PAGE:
Browse by Theme: Dignified Work

The CEO Agenda 2019 was launched at DAVOS by a number of leading fashion brands, with support from Global Fashion Agenda. It’s good to see major brands trying to tackle the ethical and environmental challenges facing the sector – and society more broadly – but the experience of CARE and our partners in civil society and the trade union movement demonstrates a number of important gaps in this Agenda and limitations to what it can achieve in its current form.

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Co-authored by Glen Tarman, CARE International’s Head of Global Advocacy, and Lisa Hadeed, CARE International’s Senior Communications Coordinator.

Movements like #MeToo, #YoTambién, #BalanceTonPorc, #NiUnaMenos and others have sparked widespread debate; violence and harassment against women is being exposed in more sectors, and the violence endured by women who are often less visible is gaining more attention. But there’s one debate taking place that more people should know about – here’s 5 reasons why...

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The UK government is increasingly highlighting the link between business and UK aid, and the need for aid spending to benefit the UK. For us at CARE the primary question has to be: does it economically empower poor women?

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CARE is adamant that the #MeToo movement should not go down in history as a flash in the pan, but that we must harness the moment to make it a significant milestone on the path towards gender equality. The agreement at the International Labour Conference (ILC) to establish a new, legally binding convention to ensure that abuse and harassment isn’t part of anyone’s job description, anywhere in the world, is a big step forward. We now have one year to ensure that this draft agreement is as strong as possible before the final vote next June.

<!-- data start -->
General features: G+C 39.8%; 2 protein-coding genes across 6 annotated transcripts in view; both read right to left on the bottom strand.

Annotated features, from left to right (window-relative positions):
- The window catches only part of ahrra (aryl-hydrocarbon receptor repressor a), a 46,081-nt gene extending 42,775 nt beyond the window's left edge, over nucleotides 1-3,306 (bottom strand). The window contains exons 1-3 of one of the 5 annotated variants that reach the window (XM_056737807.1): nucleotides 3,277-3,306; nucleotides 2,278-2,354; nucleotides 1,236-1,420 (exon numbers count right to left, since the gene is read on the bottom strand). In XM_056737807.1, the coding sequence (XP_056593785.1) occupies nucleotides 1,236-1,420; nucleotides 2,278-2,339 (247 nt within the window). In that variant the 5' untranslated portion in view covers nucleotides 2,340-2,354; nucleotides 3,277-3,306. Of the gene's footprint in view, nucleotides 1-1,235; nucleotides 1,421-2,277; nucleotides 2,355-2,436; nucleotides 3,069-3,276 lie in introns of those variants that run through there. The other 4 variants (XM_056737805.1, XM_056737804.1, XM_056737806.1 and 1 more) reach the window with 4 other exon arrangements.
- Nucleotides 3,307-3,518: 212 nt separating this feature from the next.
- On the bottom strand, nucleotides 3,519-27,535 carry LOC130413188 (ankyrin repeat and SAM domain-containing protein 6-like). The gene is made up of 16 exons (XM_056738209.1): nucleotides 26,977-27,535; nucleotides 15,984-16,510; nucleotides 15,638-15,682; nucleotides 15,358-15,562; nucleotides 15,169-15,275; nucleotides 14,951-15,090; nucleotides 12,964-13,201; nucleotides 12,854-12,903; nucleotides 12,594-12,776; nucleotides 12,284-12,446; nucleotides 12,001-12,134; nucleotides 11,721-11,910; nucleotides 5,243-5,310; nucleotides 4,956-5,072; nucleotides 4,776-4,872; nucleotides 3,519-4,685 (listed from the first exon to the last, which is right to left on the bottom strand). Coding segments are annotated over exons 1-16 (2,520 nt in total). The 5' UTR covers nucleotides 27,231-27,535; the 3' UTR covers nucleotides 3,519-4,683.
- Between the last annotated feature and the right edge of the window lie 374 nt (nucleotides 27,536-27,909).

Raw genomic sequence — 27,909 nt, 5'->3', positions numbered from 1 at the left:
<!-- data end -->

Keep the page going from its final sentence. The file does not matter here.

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The International Labour Organisation (ILO) has recently published its ‘Yellow Report’ on the input from states, employers, unions and civil society to the proposed new Convention on ending violence and harassment in the world of work. The Yellow Report’s wide-ranging provisions are welcome – but there are key areas that still need to be addressed in the lead up to, and during, the 2018 International Labour Conference (ILC) in May/June in Geneva.

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#MeToo began with the bravery of individual women not willing to be silenced about their experiences of sexual harassment and abuse. Their voices have become a global movement exposing the systemic nature of sexism and male entitlement in all industries and countries. And, with #AidToo, #LabourToo and #MosqueMeToo, the movement has shown that no section of work or society is immune.

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As we launch into 2018 it is worth reflecting that 2017 has not only seen some political upheavals in the UK and the US but also some fundamental social shifts. Whilst the revelations of sexual harassment and abuse of power from Hollywood to almost every workplace were not a surprise to some, they certainly got people talking about what is acceptable and gave people the confidence to come forward and share their #metoo experiences. So 2018 has to be the year we reinforce this cultural shift and secure some concrete changes in policy and practice when it comes to achieving gender justice at home and abroad.

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